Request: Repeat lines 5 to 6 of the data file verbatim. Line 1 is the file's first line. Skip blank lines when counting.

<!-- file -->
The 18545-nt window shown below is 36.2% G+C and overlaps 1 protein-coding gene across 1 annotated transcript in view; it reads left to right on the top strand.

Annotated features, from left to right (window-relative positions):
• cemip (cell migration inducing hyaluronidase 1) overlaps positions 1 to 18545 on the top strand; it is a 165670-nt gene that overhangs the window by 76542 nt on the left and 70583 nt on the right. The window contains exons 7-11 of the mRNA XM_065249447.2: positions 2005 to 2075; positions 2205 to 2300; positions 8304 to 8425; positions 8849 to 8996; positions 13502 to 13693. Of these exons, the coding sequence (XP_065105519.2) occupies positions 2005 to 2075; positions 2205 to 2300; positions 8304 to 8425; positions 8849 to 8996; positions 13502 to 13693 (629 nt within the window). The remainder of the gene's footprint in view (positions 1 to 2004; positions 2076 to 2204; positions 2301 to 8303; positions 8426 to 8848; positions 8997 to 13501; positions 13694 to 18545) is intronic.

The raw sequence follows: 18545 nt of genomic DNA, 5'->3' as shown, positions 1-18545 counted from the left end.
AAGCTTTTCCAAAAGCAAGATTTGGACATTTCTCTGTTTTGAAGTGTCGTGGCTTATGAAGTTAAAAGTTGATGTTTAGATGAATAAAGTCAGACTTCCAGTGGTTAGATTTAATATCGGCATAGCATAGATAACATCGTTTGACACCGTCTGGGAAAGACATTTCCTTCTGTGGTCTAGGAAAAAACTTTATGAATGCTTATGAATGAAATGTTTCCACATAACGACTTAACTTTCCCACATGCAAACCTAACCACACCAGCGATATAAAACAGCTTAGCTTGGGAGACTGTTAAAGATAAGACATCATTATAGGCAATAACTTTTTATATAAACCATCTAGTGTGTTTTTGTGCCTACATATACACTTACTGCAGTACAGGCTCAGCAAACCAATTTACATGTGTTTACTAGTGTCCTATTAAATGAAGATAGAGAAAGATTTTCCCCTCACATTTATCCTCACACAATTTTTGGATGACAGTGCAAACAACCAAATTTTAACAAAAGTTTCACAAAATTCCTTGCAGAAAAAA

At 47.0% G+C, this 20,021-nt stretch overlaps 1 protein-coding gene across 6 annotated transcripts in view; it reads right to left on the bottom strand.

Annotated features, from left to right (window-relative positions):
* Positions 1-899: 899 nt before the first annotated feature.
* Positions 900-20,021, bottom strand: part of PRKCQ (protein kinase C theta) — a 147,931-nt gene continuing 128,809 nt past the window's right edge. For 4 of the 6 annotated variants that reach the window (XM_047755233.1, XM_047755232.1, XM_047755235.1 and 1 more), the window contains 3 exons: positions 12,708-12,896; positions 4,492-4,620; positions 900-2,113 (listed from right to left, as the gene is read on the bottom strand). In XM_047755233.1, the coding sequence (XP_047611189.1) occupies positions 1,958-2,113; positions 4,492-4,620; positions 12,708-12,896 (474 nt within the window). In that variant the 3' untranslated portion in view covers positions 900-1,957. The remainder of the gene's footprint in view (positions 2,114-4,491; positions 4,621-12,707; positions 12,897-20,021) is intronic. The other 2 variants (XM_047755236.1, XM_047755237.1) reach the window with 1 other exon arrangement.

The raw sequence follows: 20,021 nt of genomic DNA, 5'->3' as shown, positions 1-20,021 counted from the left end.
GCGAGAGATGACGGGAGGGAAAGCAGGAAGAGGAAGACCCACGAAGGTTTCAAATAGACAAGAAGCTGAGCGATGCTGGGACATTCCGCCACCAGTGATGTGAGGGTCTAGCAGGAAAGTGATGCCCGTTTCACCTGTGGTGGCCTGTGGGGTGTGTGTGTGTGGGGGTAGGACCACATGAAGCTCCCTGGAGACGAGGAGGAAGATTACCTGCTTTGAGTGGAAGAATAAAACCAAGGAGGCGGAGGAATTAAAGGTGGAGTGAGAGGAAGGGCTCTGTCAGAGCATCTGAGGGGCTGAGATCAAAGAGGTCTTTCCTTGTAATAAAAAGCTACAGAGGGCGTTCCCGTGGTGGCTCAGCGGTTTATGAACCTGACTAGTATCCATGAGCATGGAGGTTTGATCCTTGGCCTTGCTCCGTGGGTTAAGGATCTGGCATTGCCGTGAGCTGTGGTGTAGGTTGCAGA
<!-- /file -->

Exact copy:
AAGCTTTTCCAAAAGCAAGATTTGGACATTTCTCTGTTTTGAAGTGTCGTGGCTTATGAAGTTAAAAGTTGATGTTTAGATGAATAAAGTCAGACTTCCAGTGGTTAGATTTAATATCGGCATAGCATAGATAACATCGTTTGACACCGTCTGGGAAAGACATTTCCTTCTGTGGTCTAGGAAAAAACTTTATGAATGCTTATGAATGAAATGTTTCCACATAACGACTTAACTTTCCCACATGCAAACCTAACCACACCAGCGATATAAAACAGCTTAGCTTGGGAGACTGTTAAAGATAAGACATCATTATAGGCAATAACTTTTTATATAAACCATCTAGTGTGTTTTTGTGCCTACATATACACTTACTGCAGTACAGGCTCAGCAAACCAATTTACATGTGTTTACTAGTGTCCTATTAAATGAAGATAGAGAAAGATTTTCCCCTCACATTTATCCTCACACAATTTTTGGATGACAGTGCAAACAACCAAATTTTAACAAAAGTTTCACAAAATTCCTTGCAGAAAAAA

At 47.0% G+C, this 20,021-nt stretch overlaps 1 protein-coding gene across 6 annotated transcripts in view; it reads right to left on the bottom strand.